What can you tell us about the new book Helena Rubinstein?
I really enjoyed writing this story because Helena Rubinstein was a fascinating woman. She was a self-made woman, which was unusual in the 19th and 20th century, and she remains an inspiration and role model for not only businesswomen, but for all women. She was ingenious in her understanding that beauty could be a new source of power for women, and that it had to be accessible to everyone. She was interested in every field of beauty, including art and became a great collector. Research for this book took me to many different parts of the world, and different parts of society. Not Australia, alas, but I did visit England, Poland and New York.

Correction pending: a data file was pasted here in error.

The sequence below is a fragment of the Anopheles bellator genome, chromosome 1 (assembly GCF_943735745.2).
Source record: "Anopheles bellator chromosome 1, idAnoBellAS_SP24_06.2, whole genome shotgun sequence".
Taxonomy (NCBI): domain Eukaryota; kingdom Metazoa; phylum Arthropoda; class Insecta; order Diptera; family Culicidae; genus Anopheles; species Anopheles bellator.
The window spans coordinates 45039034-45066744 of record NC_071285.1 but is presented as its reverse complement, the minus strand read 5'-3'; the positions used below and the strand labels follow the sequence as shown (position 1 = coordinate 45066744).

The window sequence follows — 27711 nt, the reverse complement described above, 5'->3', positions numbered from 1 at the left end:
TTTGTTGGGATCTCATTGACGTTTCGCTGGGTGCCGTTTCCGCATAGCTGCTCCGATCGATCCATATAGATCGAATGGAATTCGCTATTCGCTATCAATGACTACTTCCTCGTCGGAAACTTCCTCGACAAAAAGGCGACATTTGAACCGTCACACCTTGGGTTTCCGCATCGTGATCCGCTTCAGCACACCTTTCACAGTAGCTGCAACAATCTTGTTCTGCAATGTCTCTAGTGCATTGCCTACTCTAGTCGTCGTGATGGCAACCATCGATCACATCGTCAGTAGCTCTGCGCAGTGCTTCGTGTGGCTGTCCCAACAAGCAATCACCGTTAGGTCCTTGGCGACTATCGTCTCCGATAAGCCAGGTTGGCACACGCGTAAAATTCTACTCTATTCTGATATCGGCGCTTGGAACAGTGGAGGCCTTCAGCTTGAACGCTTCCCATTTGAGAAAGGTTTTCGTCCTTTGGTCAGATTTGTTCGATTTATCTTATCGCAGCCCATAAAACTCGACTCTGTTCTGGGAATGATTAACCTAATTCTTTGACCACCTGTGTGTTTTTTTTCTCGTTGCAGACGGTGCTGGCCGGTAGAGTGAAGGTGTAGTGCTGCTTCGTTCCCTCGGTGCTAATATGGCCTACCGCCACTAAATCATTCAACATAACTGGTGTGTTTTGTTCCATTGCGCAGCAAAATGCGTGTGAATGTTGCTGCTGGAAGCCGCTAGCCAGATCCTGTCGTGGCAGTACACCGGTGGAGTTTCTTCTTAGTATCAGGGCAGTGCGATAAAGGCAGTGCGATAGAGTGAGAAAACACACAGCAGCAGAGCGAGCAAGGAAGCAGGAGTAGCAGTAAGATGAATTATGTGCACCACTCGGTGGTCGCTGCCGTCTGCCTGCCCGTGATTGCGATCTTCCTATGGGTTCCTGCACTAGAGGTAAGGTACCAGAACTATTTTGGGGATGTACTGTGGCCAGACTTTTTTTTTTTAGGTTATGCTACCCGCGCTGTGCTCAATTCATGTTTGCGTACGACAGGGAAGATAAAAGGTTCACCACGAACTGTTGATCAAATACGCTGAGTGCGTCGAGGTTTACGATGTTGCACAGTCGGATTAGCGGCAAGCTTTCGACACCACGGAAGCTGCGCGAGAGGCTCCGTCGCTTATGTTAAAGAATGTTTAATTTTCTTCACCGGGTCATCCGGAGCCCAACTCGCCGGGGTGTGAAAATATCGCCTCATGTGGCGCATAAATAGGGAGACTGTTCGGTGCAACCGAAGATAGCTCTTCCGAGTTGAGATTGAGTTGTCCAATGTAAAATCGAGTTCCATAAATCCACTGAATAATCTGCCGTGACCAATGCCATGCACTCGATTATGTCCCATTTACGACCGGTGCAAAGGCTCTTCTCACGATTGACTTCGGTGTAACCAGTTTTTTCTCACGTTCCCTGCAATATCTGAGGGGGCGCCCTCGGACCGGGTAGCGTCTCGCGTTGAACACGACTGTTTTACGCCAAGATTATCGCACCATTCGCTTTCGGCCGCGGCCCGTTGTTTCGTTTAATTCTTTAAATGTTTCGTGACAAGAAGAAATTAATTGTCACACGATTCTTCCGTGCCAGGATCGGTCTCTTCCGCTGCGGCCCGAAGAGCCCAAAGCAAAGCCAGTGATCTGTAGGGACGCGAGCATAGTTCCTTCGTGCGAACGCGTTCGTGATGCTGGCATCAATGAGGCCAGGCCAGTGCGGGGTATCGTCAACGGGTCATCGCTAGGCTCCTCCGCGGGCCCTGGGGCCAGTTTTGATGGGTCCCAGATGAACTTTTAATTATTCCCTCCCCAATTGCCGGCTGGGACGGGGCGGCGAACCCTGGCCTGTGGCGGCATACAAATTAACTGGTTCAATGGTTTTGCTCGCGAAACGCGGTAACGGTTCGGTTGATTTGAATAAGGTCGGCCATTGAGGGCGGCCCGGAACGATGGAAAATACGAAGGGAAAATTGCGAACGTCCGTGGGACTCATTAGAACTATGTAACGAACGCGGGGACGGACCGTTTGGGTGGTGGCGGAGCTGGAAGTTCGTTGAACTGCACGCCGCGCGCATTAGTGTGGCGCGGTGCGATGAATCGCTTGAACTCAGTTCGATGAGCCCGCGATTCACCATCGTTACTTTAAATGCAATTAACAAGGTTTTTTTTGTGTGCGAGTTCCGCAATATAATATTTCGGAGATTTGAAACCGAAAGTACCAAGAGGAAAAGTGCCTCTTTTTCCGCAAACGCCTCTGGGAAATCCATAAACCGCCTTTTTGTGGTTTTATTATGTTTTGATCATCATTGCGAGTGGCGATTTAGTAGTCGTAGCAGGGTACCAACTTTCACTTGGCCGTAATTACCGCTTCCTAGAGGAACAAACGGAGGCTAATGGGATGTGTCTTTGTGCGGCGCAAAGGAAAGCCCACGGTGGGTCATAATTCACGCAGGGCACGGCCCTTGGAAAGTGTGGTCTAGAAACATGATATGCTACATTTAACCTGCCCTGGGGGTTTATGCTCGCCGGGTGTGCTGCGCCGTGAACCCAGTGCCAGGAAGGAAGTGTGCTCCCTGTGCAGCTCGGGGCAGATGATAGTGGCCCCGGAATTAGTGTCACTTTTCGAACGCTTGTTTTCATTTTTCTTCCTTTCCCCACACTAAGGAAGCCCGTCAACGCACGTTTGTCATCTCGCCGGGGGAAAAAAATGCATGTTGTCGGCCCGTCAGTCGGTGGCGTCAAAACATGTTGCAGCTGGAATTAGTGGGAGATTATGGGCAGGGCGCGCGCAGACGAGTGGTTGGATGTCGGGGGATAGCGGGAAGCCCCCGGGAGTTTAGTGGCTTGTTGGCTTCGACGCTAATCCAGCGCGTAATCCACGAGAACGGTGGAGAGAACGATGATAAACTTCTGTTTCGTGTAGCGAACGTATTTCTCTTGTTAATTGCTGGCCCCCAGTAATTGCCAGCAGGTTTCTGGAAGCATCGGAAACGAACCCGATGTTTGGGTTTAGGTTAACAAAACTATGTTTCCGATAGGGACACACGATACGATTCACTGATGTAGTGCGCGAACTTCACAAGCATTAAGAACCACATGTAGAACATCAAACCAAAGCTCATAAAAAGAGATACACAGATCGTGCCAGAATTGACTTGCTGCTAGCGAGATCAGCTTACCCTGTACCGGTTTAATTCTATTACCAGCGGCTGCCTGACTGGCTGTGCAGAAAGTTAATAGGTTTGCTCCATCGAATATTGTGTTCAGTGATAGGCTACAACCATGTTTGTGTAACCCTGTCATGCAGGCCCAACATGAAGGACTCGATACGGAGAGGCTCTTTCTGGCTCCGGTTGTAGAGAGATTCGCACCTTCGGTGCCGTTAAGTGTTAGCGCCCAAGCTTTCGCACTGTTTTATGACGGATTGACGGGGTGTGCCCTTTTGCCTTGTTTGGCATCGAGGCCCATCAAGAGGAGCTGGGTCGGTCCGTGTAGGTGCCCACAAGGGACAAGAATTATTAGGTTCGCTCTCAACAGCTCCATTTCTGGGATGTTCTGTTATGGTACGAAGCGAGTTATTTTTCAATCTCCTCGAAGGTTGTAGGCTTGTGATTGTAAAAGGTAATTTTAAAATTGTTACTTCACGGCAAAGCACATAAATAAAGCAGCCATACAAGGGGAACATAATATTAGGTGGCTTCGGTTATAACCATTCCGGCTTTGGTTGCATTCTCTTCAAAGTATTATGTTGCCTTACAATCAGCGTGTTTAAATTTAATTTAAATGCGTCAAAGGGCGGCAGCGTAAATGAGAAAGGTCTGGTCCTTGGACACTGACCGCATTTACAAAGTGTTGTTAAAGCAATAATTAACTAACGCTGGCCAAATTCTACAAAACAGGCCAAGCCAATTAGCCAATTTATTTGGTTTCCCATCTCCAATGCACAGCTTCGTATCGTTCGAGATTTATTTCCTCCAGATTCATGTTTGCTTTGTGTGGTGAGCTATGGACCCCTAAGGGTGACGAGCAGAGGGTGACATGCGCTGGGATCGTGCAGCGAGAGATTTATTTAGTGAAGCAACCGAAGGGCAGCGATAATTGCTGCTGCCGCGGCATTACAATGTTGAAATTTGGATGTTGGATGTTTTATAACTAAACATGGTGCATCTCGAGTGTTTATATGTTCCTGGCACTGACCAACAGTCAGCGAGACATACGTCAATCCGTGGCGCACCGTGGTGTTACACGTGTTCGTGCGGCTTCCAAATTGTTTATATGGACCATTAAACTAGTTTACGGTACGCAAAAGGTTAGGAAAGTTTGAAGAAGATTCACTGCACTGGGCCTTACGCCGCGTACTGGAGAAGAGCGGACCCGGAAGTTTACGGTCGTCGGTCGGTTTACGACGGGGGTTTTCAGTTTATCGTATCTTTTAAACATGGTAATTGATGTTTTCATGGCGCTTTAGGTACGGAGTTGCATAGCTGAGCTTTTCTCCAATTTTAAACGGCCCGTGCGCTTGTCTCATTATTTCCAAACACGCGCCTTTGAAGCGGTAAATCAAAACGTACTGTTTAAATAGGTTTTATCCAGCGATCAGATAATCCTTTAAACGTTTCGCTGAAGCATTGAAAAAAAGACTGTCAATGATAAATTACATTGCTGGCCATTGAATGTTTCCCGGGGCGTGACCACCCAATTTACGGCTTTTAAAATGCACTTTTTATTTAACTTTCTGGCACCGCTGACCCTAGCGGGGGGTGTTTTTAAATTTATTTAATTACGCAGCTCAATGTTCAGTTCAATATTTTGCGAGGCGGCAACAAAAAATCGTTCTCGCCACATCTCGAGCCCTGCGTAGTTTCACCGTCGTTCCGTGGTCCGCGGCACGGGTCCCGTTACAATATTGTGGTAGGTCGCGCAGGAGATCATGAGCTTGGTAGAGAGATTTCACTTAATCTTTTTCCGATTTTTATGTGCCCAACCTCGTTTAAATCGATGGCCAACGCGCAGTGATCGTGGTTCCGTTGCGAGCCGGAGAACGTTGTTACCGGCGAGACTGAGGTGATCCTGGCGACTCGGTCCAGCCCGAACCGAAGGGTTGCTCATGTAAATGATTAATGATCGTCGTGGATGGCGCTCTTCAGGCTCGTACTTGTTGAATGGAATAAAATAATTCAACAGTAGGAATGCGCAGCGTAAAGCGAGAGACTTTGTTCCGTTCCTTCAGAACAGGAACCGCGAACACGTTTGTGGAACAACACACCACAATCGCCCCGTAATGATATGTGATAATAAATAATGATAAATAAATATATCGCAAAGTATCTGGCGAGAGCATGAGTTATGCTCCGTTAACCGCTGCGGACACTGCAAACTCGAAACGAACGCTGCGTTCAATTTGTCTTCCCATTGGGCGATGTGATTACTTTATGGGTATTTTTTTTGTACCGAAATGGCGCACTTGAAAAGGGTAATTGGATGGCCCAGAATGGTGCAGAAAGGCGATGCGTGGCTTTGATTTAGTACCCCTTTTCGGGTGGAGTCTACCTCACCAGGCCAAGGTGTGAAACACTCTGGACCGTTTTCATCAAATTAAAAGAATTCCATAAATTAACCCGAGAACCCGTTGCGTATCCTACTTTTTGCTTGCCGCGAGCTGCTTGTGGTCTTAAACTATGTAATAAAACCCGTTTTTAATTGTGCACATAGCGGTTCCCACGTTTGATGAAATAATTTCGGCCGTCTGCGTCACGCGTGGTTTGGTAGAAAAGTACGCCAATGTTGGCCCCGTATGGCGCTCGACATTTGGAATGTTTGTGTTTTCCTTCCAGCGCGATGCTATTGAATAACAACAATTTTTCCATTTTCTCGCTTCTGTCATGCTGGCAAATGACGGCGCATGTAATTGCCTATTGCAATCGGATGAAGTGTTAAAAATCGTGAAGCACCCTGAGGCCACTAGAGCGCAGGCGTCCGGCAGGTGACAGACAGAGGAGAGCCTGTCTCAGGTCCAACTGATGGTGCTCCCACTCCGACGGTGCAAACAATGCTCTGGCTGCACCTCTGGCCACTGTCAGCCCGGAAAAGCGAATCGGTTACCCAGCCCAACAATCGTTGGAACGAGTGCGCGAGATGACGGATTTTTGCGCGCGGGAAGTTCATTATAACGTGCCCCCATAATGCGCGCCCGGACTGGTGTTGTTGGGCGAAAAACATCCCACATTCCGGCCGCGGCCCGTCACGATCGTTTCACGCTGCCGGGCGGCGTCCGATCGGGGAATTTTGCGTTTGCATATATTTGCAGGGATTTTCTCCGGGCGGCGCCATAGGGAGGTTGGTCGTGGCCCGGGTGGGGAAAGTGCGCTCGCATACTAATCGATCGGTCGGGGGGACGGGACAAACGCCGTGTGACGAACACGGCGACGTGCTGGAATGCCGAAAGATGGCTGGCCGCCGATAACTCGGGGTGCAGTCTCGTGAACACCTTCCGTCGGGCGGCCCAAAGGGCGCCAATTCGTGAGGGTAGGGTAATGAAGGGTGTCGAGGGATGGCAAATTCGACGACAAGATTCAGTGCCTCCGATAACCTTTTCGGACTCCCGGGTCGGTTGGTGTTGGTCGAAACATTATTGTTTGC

When Helena arrived in Australia, she was unprepared, can you expand on this for us?
She was born in Poland in 1872 and was the eldest of eight daughters in a Jewish Orthodox family, all waiting to be married off. To escape the future her parents wanted for her, she embarked alone for Melbourne with, as a parting gift from her mother, several pots of skin cream. She was only 24 and she travelled by herself. She had hoped to stay in Melbourne but instead found herself in Coleraine, a little town far away from the big city, settled by sheep farmers where her uncles lived. She was expected to work at her uncles’ emporium, though she desperately wanted a way to earn her own living.
When she saw how the heat ravaged Australian ladies' faces, she came up with the idea of selling the cream her mother gave her. Once the local women tried it, Helena Rubinstein became a hit. She opened her first beauty salon in Melbourne in 1902, the year that women won the right to vote in Australia. She offered beauty treatments and sold her "Valaze" cream, which was a runaway success. That is how she invented the cosmetic industry and made it available to all women.
What was it about Helena that was so appealing?